Gilmano's positive review on UVI Falcon but with a negative summary on software instruments
Thanks for sharing the details on this part of Falcon and all other reviews you made on UVI Falcon for KVR audio, Peter. Very much appreciated. Me and my studio team on REQQORD music and StudioAtlierNord are late adopters and long time distant but interested watchers of Falcons evolution over the time. Since it is now part of Pro Tools Ultimate (the go-to professional DAW for film music and international production workflows) I started to look at its usability closer. We cannot "toy" around here much in this professional enviroment and need to know if it can be added in a daily workflow chain, can be used in regular studio processes and in production backups, reissued for later reference. Especially regarding the UI, where we all had so many wishes over the last decades from other companies with no luck yet, was interesting to look at on UVI Falcons innovations.
Again, very much appreciated, your reviews, Peter, and please forgive me to choose your videos as source of a long evolved thought to comment about more in detail and more general regarding the topic software instruments. It has to do with the circumstance, that UVI Falcon brings software instruments on its limits. Positively meant. Again: Falcon = much better UI than most others. +1for this.
But - Like with all this big players, multilayer-, multi-instrument plugin synth and sample monsters out there: Very impressive features with so much knobs, tweak layers, options, preferences, etc. on all this levels - which is great, don't get me wrong - but on the end: they all still lack of one important thing in my ears:
A real alive "body" of sound.
Sure: The developers concentrate on "features" they can control in code. And some developers thankfully more on usability than others. Like Falcon's UI, which is top! Finally one out there! Thanks for this much better usability here. But then we hit the limit and many other priorities come upfront: the important market share in conjunction with their user base and wanted sounds or libraries to sell. And it is important that you can tell every year that another feature or option to be tweakable has been added. Which is all great. And again: UVI at its best, beats them all. And it is what users await on computer based instruments, sure. And it is finally something where developers can do something about, right? Do we have reached the limit?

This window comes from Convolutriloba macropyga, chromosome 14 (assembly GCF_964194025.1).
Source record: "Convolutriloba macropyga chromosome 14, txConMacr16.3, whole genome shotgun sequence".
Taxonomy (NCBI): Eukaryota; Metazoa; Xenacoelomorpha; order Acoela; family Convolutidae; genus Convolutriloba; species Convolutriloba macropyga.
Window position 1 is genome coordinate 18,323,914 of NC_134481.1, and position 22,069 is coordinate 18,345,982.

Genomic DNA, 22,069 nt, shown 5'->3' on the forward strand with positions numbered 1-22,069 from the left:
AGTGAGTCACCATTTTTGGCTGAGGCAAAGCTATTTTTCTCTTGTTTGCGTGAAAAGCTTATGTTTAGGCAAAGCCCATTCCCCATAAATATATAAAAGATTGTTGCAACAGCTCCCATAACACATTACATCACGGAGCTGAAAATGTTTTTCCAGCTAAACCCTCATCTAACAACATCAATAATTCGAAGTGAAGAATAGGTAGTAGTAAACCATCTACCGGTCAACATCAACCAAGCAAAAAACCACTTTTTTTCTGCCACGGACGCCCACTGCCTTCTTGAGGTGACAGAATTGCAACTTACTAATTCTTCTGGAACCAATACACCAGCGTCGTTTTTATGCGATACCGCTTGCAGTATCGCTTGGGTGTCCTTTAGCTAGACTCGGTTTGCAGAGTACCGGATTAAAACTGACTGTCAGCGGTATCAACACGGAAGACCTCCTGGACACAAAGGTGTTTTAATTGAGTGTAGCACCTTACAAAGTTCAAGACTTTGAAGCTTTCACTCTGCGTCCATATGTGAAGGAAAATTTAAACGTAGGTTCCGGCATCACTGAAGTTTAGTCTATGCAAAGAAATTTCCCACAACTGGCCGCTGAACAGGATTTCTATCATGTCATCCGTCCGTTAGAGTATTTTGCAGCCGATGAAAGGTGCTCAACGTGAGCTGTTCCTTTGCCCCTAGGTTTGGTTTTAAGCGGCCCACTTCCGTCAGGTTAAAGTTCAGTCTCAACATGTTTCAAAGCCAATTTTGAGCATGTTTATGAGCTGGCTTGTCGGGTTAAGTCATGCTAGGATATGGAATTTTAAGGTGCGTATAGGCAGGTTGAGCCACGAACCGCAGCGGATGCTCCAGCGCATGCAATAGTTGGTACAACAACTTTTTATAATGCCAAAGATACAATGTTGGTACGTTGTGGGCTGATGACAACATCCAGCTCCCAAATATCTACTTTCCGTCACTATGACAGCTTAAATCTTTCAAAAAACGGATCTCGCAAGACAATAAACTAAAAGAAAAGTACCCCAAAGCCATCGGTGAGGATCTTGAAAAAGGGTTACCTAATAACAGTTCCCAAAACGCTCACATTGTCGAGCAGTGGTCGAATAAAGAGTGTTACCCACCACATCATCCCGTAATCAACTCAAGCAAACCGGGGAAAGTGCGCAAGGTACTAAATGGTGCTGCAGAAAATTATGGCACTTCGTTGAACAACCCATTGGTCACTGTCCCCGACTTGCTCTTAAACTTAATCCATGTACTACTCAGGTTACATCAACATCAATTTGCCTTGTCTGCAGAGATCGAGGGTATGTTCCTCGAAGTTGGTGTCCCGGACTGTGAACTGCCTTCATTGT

Too bad that they can't do much about how the semi-"body" of sound finally behaves out of a computer. Sure you can "code" to get 99% rid off computer flaws. But in most cases, if the sound is upfront, you can tell if it is generated in a computer or with an analog synth. No matter what high or low profile analog synth it is. It will always put more "life" and "body" in its output. Call it harmonics or the signal noise, or the electricity a real synth needs. Whatever it causes it. You feel it.
I can't fade out that for me most computer generated synths sound a little bit too much like computer game sounds with a stressed upper end (like CDs). Thin and flirry. Let's call it "quantized" in bits. Could be interesting for certain productions, sure. And mostly undetectable for sure. But I haven't been satisfied with any of our or others tweaking results in the last 20 years for our purposes here: Mostly Jazz, Funk and Downtempo influenced music if synths come into play (we do a lot more other of course).
Falcon became interesting for me more and more over the years, since other (I don't want to call names) rare and legendary Drum and Sample slice tools, I often used, lost momentum in development, updates and will possibly fade soon regarding their small userbase. And I need a workstation, where I can create a workflow straight in the moment when I "hear" something in mind. Mostly regarding chopping of old Vinyl samples to add retro life into mixes. Interesting enough that UVI beats NI here immediately. Since the Kontakt UI is too small and tiny for a daily long work on this slicing parts. Falcon is far better on this. Can't tell much about how the UVI own envelope ADR filters, LFOs etc "feel" used on sample controls yet. Not tested yet. But this will be an important part to decide too.
On the end I think UVI Falcon could become a go to software sampler for my use cases if we can make sure that the update philosophy do not break workflows and that the overall sound "acting" of the plugin feels a little bit more "alive" than others. That's all what you can get out of software. And the UVI Falcon user interface is already a winner.